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In the recent case of Mundil-Williams v Williams, the High Court ruled that a Will was invalid because the testator (a Welsh farmer) lacked knowledge and approval of its contents.
New regulations have been introduced to extend help for both business and residential tenants during the continuing pandemic.
In a recent appeal, a probate claim has been returned to the High Court to reconsider whether a purported Will was a forgery. The case may well result in new guidance for courts dealing with potentially forged Wills and shines an interesting light on appealing judgments made during the pandemic generally.
At the end of last year, the Health and Social Care Committee published a report that, amongst other things, recommended the introduction of a lifetime limit to care costs. The government has now responded to the report and agreed to introduce a cap of £46,000 per individual.
A landlord who allowed its tenant to remain in occupation after expiry of its contracted-out lease, will be relieved that they successfully opposed the lease renewal application.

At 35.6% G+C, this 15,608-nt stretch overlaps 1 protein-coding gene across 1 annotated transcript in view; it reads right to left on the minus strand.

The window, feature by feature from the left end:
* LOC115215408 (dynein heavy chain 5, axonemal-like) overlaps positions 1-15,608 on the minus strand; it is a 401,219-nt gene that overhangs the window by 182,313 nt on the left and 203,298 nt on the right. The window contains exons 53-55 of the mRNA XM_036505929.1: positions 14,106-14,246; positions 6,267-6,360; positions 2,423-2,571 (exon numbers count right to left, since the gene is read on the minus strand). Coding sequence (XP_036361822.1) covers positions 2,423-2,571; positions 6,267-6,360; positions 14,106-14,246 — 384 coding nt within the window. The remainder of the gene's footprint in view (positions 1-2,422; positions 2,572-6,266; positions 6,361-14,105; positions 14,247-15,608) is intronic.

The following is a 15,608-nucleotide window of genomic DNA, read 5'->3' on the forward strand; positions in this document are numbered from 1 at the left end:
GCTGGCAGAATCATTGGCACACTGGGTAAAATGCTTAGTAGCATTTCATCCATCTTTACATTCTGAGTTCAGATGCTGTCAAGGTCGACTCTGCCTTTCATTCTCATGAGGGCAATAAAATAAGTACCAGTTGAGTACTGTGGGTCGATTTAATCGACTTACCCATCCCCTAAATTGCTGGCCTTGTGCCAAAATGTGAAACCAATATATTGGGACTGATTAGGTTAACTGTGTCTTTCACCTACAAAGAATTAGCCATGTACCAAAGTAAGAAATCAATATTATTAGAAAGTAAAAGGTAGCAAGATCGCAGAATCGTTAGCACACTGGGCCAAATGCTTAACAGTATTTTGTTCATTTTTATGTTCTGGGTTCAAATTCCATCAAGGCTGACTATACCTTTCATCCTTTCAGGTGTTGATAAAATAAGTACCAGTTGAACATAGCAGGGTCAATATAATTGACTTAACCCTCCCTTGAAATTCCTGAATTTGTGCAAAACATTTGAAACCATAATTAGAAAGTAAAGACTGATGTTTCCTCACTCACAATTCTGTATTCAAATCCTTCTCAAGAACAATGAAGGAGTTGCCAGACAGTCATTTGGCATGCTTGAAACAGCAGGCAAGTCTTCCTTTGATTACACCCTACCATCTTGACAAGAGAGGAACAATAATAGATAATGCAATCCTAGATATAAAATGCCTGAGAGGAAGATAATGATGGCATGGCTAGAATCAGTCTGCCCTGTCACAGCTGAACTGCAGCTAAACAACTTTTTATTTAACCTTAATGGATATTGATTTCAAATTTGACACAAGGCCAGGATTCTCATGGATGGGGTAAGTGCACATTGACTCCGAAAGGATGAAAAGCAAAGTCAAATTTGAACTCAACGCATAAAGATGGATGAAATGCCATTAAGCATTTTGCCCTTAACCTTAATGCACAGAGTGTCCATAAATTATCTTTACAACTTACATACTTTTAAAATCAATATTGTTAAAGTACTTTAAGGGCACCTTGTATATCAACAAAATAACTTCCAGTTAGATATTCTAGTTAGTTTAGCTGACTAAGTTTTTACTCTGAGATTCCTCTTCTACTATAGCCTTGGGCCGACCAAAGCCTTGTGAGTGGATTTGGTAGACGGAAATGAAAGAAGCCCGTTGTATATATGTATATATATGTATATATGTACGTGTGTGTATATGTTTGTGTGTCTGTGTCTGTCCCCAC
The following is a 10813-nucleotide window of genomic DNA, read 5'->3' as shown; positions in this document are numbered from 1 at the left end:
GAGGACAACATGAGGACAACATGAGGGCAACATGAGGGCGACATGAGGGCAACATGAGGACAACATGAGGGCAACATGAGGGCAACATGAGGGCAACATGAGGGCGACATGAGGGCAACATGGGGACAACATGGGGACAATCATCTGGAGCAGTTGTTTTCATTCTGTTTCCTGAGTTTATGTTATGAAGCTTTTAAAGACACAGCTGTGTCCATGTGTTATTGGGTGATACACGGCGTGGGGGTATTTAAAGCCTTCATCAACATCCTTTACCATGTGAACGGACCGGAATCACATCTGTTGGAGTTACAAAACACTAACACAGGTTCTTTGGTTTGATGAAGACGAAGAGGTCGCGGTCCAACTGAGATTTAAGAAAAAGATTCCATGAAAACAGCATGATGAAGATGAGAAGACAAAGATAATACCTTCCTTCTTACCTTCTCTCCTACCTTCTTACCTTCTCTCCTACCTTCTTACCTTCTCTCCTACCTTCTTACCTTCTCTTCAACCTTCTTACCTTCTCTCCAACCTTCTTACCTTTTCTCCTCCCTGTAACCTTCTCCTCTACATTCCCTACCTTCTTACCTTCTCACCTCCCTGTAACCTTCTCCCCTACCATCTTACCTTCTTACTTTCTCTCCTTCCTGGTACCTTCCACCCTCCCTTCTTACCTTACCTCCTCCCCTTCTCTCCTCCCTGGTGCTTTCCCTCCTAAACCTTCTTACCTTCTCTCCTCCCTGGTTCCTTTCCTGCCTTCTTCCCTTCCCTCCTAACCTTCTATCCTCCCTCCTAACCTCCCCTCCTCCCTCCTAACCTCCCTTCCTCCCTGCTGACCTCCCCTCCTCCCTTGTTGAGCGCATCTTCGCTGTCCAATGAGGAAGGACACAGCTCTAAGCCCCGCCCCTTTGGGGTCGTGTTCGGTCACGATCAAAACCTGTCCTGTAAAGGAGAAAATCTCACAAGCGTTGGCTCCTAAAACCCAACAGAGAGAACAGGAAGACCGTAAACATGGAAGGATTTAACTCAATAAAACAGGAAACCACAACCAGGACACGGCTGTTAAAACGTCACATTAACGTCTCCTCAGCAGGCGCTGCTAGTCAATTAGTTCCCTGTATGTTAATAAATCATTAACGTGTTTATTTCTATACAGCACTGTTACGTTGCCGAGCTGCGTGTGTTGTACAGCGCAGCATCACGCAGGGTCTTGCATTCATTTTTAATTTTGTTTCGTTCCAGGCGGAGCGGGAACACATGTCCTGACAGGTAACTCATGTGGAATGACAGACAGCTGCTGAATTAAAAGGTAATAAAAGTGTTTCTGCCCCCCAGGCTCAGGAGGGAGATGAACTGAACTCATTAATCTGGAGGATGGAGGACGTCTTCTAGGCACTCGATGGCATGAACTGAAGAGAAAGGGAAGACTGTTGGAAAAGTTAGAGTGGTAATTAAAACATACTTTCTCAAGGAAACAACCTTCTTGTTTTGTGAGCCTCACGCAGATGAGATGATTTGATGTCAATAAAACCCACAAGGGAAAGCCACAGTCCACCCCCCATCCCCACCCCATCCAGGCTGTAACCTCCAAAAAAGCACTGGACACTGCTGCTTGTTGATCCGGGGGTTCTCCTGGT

The test case brought by the Financial Conduct Authority on the construction and interpretation of ‘business interruption insurance’ policy wordings is heading to the Supreme Court on 16 November.
Care UK has agreed to refund fees charged in respect of essential care where residents of its premium care homes were also in receipt of ‘Continuing Healthcare’ funding from the NHS. The move was prompted by action taken by the Competitions and Markets Authority (“CMA”), which considered the charges to be unfair and in contravention of NHS rules.
In the recent case of Archibald v Alexander, John and Brenda Archibald were awarded a share of the beneficial ownership of a house bought in the joint names of their late mother and their sister, Patsy Alexander, in 1997.
Video Witnessing of Wills is now (temporarily) legal as a result of the coronavirus pandemic, courtesy of a new statutory instrument introduced in September 2020.
In a recent landmark ruling of the High Court in the case of Cotterell v Allendale, the High Court granted the trustees of the Allendale 1949 Settlement, extra powers in the interests of general expediency, under the provisions of Section 57 of the Trustee Act 1925.